As Mother’s Day approached, I knew time was running out quickly and I would need to go to Austin soon. I chose to spend mother’s day with my children and go to Austin for Dad’s birthday, a few days after. I was still trying to keep a semblance of focus on work and was expected to be in Monterrey for an important leadership event the day after mother’s day. With mixed feelings, I boarded a plane headed west. As I landed in California, I knew in my heart I would not be there long. After talking with my sisters, I learned why. Evidently dad had shared something openly during mother’s day brunch. He told mom in front of my sisters that she was the love of his life, and that while he wanted to spend the rest of his life with her, he knew it was time for her to go. And that she could leave with his deep love and full blessing. So very touching and sweet. And then it hit me. Something else I had read in the Hospice pamphlet. That sometimes our loved ones wait until they are ‘released’ before being fully read to die. Dad had just released her. It was now time for me to drop everything and fly to Austin.


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a symbol of connection

While I felt very lucky to have the gift of time to say goodbye over a long period of time, the grief and pain was tough to manage day by day. One of the tools I used for support was getting a regular massage and helping my body release the sadness, providing a moment of peace from the storm. When I would visit mom in Austin, I continued this practice and extended it to her. We would have someone come to mom’s house and we would each enjoy the calm following each massage. On this trip in April 2006, my discussion with the massage therapist took a little different turn. Down a path I was not expecting or even could have imagined.

As Amy worked on releasing the tension on my muscles, she started to talk about how she had lost her mother at a young age, something I did not know. She described the need to feel connected to her mom and grasped at the smallest symbol that might have represented her mother once she died. She talked about how she would get excited at first to see a certain kind of rock, and then quickly questioned her belief and dismissed it. As she spoke, she started to make connections to my mother. How she could tell mom was preparing to leave. Amy said in that moment that I had a choice to create a lasting and true connection to mom, and work with mom to define what that was. In the midst of my grief and pain, it felt like a glimmer of hope. I didn’t fully grasp what she was saying. It was so very foreign to me. Why I chose to act on her advice I will never know for sure. Maybe it was the extension of believing in something magical as a child like Santa Claus or the Easter bunny that led me down this path. Helped me feel in my heart that it was ok, that I was not crazy.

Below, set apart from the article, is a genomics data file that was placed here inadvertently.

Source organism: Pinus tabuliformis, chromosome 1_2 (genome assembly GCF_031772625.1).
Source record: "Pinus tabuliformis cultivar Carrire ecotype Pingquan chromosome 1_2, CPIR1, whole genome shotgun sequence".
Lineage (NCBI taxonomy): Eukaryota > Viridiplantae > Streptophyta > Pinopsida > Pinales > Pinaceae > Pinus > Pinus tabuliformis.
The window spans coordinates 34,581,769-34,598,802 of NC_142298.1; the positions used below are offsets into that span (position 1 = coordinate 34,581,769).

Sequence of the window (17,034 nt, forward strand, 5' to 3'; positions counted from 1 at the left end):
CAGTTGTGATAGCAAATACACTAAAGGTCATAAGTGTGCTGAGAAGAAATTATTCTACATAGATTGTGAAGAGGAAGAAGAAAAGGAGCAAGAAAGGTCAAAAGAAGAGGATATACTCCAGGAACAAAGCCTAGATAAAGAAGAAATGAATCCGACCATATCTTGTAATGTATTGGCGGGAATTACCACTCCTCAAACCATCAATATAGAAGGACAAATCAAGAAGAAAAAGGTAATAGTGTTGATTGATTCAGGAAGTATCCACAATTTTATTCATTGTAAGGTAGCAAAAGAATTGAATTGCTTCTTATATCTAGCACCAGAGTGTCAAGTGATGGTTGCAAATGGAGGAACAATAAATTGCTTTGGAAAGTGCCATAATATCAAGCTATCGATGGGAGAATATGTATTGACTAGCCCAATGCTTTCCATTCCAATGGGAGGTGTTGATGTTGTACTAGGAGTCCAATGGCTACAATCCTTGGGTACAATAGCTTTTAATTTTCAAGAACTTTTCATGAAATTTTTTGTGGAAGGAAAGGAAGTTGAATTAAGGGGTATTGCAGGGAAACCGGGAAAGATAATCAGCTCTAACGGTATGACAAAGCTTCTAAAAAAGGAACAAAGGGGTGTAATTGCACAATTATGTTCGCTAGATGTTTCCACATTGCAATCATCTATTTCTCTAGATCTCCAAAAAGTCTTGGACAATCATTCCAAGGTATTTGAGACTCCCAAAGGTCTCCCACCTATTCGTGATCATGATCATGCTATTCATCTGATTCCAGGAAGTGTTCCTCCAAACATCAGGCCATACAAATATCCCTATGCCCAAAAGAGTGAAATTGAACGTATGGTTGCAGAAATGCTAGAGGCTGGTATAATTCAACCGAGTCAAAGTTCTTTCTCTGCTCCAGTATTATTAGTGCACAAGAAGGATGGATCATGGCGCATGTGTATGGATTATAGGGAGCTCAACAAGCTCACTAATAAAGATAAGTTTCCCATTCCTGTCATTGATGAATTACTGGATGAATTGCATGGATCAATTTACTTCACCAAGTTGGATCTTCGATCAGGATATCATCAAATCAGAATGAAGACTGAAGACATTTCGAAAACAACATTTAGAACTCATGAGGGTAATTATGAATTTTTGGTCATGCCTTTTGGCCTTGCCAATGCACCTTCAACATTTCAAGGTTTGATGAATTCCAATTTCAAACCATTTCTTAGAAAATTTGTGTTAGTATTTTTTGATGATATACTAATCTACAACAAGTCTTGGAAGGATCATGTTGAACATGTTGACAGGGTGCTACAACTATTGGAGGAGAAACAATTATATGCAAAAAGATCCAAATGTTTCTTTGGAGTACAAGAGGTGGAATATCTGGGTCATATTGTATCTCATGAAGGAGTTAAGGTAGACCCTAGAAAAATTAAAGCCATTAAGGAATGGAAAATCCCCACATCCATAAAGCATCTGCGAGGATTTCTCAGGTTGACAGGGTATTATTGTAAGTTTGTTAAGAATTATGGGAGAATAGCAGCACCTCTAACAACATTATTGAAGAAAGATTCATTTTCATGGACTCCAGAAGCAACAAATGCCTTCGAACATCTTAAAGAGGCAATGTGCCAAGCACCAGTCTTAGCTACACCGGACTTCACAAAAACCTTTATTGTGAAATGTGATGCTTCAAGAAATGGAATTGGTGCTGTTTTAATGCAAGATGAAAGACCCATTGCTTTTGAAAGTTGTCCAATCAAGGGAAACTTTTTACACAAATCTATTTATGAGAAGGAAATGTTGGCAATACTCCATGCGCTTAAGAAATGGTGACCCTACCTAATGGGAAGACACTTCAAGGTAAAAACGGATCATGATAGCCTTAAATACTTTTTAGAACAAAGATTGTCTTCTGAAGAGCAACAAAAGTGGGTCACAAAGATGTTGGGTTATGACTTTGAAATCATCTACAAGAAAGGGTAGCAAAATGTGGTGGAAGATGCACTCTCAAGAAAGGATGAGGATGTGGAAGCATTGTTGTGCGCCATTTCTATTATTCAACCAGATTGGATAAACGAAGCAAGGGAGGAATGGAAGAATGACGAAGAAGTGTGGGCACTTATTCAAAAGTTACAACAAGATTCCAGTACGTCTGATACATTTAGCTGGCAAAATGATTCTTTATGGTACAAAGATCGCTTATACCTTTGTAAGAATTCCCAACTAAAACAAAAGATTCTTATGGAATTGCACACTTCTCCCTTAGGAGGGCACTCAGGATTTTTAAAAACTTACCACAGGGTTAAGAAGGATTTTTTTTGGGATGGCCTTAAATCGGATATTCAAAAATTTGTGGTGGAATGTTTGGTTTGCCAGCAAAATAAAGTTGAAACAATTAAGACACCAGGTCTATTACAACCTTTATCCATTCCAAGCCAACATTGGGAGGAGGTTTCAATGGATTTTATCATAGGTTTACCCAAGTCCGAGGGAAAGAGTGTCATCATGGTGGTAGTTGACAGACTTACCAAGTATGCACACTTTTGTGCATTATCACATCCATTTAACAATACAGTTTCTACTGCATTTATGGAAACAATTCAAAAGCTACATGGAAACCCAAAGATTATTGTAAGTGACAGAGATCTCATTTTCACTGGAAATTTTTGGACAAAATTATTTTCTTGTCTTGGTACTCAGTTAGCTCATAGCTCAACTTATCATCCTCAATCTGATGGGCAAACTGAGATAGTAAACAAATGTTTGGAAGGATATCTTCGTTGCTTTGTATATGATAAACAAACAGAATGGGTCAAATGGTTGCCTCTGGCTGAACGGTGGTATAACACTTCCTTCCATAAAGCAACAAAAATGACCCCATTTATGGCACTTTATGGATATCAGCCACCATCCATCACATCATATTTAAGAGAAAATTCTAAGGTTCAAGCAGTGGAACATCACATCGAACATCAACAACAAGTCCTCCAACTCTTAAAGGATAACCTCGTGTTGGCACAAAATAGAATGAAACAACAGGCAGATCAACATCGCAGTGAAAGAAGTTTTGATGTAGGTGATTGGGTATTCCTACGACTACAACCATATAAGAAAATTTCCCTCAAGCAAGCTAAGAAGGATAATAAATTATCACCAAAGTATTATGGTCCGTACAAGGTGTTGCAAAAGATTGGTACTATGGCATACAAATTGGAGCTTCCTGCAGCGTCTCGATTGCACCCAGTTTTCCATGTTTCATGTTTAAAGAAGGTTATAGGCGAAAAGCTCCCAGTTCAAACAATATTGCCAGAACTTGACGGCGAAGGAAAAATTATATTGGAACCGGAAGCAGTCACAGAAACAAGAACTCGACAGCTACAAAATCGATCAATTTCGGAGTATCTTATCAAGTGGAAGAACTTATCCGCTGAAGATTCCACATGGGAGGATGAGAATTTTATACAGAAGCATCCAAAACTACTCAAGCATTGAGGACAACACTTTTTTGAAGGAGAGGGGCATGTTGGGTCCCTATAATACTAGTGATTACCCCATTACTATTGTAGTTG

The thought stuck with me so I decided to ask mom. I shared Amy’s advice and mom was open to hear it. More reinforcement I should continue down this path. Mom wanted to figure it out together with me, what that symbol might be so that I could be sure it was her. Mom’s request was for me to go down to the lake and think about it. Clear my mind and allow the answer to come forward.  I was not quite sure of what I was headed to do. Probably my desire to continue my deep connection with mom pushed me forward on this journey. I walked down to the lake and stood there taking in the beautiful view. Something I had done many times. This moment was different, calm and peaceful. I felt a strong sense of love around me. I closed my eyes and asked God for an answer. What kind of symbol would be meaningful to both mom and me? Surprisingly, the answer came quickly. I just didn’t understand it at the time.

I walked back up to the house, somewhat in a daze thinking of this answer, not sure what to make of it. When mom woke up, I went in to share it with her. She said it was perfect. Silently, I questioned how it could be perfect, since it was not something real. Mom beamed with joy when she spoke of this symbol of our connection- it was the favorite color that we shared, purple, and our favorite insect, a butterfly. A purple butterfly. Not something I knew existed in nature, only make believe. But something unique to our connection for sure. I set my internal critic aside and decided to cherish this special moment with her. The moment of co-creating a symbolic connection that would last forever. I had no clue at the time what this all meant. How I would see something that didn’t exist once mom passed. How quickly I would learn otherwise.